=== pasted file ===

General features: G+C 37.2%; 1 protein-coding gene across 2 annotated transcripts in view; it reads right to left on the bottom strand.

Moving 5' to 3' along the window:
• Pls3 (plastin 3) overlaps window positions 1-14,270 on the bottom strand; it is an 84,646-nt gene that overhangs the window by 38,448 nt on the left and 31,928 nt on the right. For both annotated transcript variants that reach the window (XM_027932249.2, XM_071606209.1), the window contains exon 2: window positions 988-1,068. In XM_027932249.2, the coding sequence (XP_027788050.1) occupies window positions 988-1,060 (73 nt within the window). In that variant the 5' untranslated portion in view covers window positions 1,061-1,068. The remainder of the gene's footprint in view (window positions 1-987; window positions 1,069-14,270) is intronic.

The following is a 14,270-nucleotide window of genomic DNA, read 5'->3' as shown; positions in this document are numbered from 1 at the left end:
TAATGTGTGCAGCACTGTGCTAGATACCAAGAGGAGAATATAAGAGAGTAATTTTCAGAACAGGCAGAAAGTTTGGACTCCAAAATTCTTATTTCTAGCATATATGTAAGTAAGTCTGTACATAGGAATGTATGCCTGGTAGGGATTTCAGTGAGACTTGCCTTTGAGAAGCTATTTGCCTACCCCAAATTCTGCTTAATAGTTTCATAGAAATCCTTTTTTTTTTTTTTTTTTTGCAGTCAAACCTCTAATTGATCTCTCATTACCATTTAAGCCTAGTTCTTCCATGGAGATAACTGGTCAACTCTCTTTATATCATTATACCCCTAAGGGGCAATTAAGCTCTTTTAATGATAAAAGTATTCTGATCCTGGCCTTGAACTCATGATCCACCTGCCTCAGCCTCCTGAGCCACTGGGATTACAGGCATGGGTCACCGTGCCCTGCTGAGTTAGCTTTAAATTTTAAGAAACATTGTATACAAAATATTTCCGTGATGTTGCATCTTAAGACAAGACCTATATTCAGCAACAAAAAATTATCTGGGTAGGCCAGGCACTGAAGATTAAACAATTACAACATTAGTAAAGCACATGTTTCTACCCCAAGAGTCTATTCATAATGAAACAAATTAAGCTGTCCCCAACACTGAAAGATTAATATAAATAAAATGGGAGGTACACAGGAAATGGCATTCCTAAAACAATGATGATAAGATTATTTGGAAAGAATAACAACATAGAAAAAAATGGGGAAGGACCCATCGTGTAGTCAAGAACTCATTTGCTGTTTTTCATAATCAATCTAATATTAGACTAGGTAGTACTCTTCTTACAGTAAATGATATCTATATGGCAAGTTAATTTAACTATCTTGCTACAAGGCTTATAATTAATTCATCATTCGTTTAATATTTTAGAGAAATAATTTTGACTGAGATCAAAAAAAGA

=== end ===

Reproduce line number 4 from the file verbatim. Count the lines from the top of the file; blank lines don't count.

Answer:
The following is a 14,270-nucleotide window of genomic DNA, read 5'->3' as shown; positions in this document are numbered from 1 at the left end: